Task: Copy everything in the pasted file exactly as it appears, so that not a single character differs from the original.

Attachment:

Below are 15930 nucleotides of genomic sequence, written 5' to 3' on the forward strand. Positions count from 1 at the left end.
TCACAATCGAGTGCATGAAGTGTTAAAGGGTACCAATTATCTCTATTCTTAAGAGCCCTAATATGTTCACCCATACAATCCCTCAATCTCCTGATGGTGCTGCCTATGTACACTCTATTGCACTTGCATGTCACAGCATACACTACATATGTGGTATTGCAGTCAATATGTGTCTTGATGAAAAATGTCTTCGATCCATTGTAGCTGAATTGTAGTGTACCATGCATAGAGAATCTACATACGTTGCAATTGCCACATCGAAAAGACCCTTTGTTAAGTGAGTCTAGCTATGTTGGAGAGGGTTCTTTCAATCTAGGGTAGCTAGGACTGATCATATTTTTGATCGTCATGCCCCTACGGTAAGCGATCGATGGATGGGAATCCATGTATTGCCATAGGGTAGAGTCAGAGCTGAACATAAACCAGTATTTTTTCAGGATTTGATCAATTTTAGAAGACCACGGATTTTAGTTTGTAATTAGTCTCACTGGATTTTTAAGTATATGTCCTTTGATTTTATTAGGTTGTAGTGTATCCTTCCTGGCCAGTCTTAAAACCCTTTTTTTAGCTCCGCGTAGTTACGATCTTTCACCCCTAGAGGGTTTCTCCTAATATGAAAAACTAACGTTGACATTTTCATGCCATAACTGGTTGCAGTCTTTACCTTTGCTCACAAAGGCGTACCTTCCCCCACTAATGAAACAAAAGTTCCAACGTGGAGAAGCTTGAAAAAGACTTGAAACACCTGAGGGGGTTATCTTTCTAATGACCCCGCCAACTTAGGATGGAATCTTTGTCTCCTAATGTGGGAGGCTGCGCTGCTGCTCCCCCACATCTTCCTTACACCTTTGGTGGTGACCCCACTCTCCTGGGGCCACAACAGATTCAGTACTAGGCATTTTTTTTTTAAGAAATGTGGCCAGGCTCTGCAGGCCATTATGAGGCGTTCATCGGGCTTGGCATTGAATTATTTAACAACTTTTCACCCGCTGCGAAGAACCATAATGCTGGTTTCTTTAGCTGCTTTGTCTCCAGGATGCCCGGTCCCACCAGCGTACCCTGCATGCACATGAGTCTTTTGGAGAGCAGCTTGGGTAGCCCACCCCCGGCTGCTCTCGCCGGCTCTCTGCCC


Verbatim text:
Below are 15930 nucleotides of genomic sequence, written 5' to 3' on the forward strand. Positions count from 1 at the left end.
TCACAATCGAGTGCATGAAGTGTTAAAGGGTACCAATTATCTCTATTCTTAAGAGCCCTAATATGTTCACCCATACAATCCCTCAATCTCCTGATGGTGCTGCCTATGTACACTCTATTGCACTTGCATGTCACAGCATACACTACATATGTGGTATTGCAGTCAATATGTGTCTTGATGAAAAATGTCTTCGATCCATTGTAGCTGAATTGTAGTGTACCATGCATAGAGAATCTACATACGTTGCAATTGCCACATCGAAAAGACCCTTTGTTAAGTGAGTCTAGCTATGTTGGAGAGGGTTCTTTCAATCTAGGGTAGCTAGGACTGATCATATTTTTGATCGTCATGCCCCTACGGTAAGCGATCGATGGATGGGAATCCATGTATTGCCATAGGGTAGAGTCAGAGCTGAACATAAACCAGTATTTTTTCAGGATTTGATCAATTTTAGAAGACCACGGATTTTAGTTTGTAATTAGTCTCACTGGATTTTTAAGTATATGTCCTTTGATTTTATTAGGTTGTAGTGTATCCTTCCTGGCCAGTCTTAAAACCCTTTTTTTAGCTCCGCGTAGTTACGATCTTTCACCCCTAGAGGGTTTCTCCTAATATGAAAAACTAACGTTGACATTTTCATGCCATAACTGGTTGCAGTCTTTACCTTTGCTCACAAAGGCGTACCTTCCCCCACTAATGAAACAAAAGTTCCAACGTGGAGAAGCTTGAAAAAGACTTGAAACACCTGAGGGGGTTATCTTTCTAATGACCCCGCCAACTTAGGATGGAATCTTTGTCTCCTAATGTGGGAGGCTGCGCTGCTGCTCCCCCACATCTTCCTTACACCTTTGGTGGTGACCCCACTCTCCTGGGGCCACAACAGATTCAGTACTAGGCATTTTTTTTTTAAGAAATGTGGCCAGGCTCTGCAGGCCATTATGAGGCGTTCATCGGGCTTGGCATTGAATTATTTAACAACTTTTCACCCGCTGCGAAGAACCATAATGCTGGTTTCTTTAGCTGCTTTGTCTCCAGGATGCCCGGTCCCACCAGCGTACCCTGCATGCACATGAGTCTTTTGGAGAGCAGCTTGGGTAGCCCACCCCCGGCTGCTCTCGCCGGCTCTCTGCCC